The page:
The opinion of the court was delivered by: SPRIZZO
Plaintiff, Robert Owen Lehman, commenced this diversity action against his former wife, Aki Eveline Lehman, to recover possession or, in the alternative, the value of forty-three objects of art that he claims to own.
His pleadings allege causes of action in replevin and conversion, and for breach of a bailment agreement.
The action was tried before this Court, and the parties filed post-trial memoranda. The Court heard oral argument on November 28, 1983; thereafter, the parties submitted additional correspondence. Having reviewed the submissions of both parties, the Court renders the following findings of fact and conclusions of law.
1. Mr. and Mrs. Lehman were married in April 1964. They physically separated in late 1971. At that time, the Lehmans were living in their London home (the "White House") with their two young children. At the time of the Lehman's separation, the items of art at issue in this proceeding were all in the White House.
2. When the parties separated, Mrs. Lehman retained the forty-three items of art in the White House.
Shortly thereafter, in February 1972, she and the children moved to a house in Paris, France (the "Paris House") and took the artwork with them.
3. In October 1974, the Lehmans entered into a separation agreement which, inter alia, provided for alimony and support for Mrs. Lehman and set forth who was entitled to which items of art.
That agreement, however, specifically stated that, in the event the Lehmans were not divorced by June 30, 1976, its terms would not take effect and the rights of the parties would revert to the status quo existing prior to the execution of the agreement.
4. Although Mr. Lehman commenced a divorce action in New York state court, a judgment of divorce was not obtained prior to June 30, 1976.
As a result, Mrs. Lehman became entitled to an independent determination of her alimony and support, and ownership of the artwork reverted to the status existing prior to the execution of the separation agreement.
5. From July 1976 until January 1980, the parties intermittently negotiated and litigated over the issues of alimony and support. On several occasions during this period, Mr. Lehman, either personally or through his attorneys, demanded that the artwork be returned to him. On each occasion, counsel mutually decided to wait to resolve issues concerning the artwork until after they settled the alimony and support issues.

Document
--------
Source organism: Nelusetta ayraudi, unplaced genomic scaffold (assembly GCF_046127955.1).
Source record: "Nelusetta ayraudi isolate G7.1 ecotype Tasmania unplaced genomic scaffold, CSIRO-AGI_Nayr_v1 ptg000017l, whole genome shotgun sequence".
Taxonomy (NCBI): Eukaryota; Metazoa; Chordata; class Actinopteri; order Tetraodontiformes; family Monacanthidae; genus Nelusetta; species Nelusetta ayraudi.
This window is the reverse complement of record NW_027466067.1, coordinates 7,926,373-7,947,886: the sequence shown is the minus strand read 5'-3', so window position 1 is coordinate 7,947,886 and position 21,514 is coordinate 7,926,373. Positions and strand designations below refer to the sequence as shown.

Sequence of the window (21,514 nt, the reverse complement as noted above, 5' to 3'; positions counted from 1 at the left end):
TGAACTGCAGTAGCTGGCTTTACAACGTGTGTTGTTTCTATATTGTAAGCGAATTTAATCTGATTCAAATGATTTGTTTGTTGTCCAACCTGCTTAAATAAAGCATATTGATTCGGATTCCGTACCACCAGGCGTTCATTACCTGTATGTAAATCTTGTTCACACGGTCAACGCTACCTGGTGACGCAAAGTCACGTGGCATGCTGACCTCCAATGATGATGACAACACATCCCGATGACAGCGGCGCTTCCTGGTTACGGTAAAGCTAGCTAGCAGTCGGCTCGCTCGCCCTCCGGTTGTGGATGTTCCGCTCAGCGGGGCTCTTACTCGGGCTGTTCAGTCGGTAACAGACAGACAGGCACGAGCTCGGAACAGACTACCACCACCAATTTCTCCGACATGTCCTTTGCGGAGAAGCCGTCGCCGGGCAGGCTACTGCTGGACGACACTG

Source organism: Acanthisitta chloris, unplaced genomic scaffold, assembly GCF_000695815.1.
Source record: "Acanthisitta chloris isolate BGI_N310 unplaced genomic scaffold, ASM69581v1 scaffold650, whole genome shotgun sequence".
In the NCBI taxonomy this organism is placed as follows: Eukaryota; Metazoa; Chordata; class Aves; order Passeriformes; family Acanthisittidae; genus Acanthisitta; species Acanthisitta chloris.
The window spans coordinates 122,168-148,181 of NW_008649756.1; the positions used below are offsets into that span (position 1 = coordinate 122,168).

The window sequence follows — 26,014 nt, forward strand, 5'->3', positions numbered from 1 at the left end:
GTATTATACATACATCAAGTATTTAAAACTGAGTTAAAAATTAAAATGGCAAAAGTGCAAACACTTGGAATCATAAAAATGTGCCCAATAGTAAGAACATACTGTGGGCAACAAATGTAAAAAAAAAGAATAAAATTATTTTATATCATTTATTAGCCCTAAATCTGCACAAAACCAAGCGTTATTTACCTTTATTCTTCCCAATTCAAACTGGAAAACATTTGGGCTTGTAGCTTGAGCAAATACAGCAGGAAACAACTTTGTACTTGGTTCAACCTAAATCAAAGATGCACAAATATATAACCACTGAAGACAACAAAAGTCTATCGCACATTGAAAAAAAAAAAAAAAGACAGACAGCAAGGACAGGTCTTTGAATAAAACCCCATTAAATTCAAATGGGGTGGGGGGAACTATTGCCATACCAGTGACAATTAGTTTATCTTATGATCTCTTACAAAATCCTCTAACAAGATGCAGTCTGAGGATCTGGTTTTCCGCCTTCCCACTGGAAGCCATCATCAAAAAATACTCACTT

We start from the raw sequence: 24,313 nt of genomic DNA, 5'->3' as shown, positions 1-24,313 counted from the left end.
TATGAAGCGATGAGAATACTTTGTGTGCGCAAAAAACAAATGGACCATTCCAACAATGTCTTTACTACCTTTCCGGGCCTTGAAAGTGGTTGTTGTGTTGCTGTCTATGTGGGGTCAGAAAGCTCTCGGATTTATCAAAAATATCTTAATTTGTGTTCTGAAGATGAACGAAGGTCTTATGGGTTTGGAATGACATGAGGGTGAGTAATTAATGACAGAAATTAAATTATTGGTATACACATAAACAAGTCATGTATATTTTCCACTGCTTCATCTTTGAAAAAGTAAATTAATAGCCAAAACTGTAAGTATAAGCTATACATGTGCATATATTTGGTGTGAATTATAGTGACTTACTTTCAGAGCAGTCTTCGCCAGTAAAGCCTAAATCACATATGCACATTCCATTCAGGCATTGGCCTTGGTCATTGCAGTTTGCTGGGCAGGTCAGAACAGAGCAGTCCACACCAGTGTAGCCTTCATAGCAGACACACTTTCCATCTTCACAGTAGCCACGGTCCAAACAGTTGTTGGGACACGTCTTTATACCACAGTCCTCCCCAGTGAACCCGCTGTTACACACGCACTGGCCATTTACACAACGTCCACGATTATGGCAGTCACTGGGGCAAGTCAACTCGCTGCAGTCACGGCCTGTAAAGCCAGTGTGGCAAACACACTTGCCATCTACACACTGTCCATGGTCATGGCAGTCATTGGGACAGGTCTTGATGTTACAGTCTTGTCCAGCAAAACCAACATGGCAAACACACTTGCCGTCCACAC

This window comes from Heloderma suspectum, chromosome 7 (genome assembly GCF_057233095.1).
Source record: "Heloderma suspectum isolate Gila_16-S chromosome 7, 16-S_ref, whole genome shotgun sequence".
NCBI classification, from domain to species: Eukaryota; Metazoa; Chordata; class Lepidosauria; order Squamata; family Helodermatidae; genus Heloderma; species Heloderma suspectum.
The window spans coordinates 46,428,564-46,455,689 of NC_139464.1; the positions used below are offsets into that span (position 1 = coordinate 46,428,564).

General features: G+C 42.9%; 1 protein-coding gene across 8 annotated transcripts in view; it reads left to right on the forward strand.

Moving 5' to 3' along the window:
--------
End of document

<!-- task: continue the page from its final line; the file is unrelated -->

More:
6. Each of the parties claims to own all forty-three items of art. Mr. Lehman contends that, with one exception, he acquired ownership of the items by either purchasing them himself or receiving them as gifts from his father.
Mrs. Lehman claims that she and/or her children acquired ownership of the items in a variety of ways -- by purchasing them herself with her own or joint funds, by her husband's purchase of them with joint funds, and by gift from her husband or her father-in-law.
7. Mrs. Lehman's claim of ownership over all of the artwork is inconsistent with the position she took earlier in this litigation in responding to one of plaintiff's interrogatories -- when she asserted ownership over only eight items.
It is also inconsistent with her conduct prior to the commencement of this litigation. First, between July 1976 and December 1979, Mr. Lehman or his attorneys made several requests that Mrs. Lehman return the artwork to her husband. At no time did she respond to those requests by contesting her husband's claim to the property and asserting instead that she was the proper owner. Second, when questioned in the state matrimonial proceeding regarding the artwork, she also did not claim to own all forty-three items.
8. Since Mrs. Lehman's interrogatory response only asserted ownership of eight items, and in light of her previous failure to claim ownership over all of the artwork, the Court finds that plaintiff, Robert Lehman, is the exclusive owner of thirty-five of the forty-three items. In so finding, the Court primarily relies upon Mrs. Lehman's response to plaintiff's interrogatory; however, it also relies upon her overall lack of credibility in explaining how she came to own those thirty-five items.
9. The remaining eight items are those enumerated in Mrs. Lehman's interrogatory response: # 2 -- Costa Rican stone figure; # 3 -- Indian stone statue; # 6 -- Byzantine tapestry Flemish; # 7 -- Benin bronze cock; # 12 -- Ashanti carved wood door; # 37 -- one Shepard drawing;
# 40 -- model of steam engine; and ...